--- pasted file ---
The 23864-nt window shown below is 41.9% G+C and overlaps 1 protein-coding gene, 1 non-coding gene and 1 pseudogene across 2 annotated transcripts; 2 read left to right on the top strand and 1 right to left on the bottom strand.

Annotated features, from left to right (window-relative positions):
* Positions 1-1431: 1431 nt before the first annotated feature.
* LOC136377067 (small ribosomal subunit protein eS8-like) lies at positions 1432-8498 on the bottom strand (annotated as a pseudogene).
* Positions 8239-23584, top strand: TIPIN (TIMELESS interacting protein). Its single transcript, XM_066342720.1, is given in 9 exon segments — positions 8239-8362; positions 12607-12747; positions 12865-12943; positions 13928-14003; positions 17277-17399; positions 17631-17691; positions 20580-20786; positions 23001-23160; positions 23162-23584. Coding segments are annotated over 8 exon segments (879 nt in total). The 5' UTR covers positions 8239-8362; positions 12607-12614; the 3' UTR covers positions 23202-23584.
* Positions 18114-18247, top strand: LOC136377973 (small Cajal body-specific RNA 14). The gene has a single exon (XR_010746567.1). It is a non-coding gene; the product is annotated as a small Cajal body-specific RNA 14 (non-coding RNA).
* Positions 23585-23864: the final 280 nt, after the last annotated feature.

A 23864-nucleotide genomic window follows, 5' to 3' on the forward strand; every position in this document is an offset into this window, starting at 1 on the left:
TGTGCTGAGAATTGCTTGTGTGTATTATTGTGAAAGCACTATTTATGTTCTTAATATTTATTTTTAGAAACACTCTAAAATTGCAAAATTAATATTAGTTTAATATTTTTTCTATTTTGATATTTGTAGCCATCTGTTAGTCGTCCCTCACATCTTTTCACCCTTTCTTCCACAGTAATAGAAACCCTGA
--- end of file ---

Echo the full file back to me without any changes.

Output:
The 23864-nt window shown below is 41.9% G+C and overlaps 1 protein-coding gene, 1 non-coding gene and 1 pseudogene across 2 annotated transcripts; 2 read left to right on the top strand and 1 right to left on the bottom strand.

Annotated features, from left to right (window-relative positions):
* Positions 1-1431: 1431 nt before the first annotated feature.
* LOC136377067 (small ribosomal subunit protein eS8-like) lies at positions 1432-8498 on the bottom strand (annotated as a pseudogene).
* Positions 8239-23584, top strand: TIPIN (TIMELESS interacting protein). Its single transcript, XM_066342720.1, is given in 9 exon segments — positions 8239-8362; positions 12607-12747; positions 12865-12943; positions 13928-14003; positions 17277-17399; positions 17631-17691; positions 20580-20786; positions 23001-23160; positions 23162-23584. Coding segments are annotated over 8 exon segments (879 nt in total). The 5' UTR covers positions 8239-8362; positions 12607-12614; the 3' UTR covers positions 23202-23584.
* Positions 18114-18247, top strand: LOC136377973 (small Cajal body-specific RNA 14). The gene has a single exon (XR_010746567.1). It is a non-coding gene; the product is annotated as a small Cajal body-specific RNA 14 (non-coding RNA).
* Positions 23585-23864: the final 280 nt, after the last annotated feature.

A 23864-nucleotide genomic window follows, 5' to 3' on the forward strand; every position in this document is an offset into this window, starting at 1 on the left:
TGTGCTGAGAATTGCTTGTGTGTATTATTGTGAAAGCACTATTTATGTTCTTAATATTTATTTTTAGAAACACTCTAAAATTGCAAAATTAATATTAGTTTAATATTTTTTCTATTTTGATATTTGTAGCCATCTGTTAGTCGTCCCTCACATCTTTTCACCCTTTCTTCCACAGTAATAGAAACCCTGA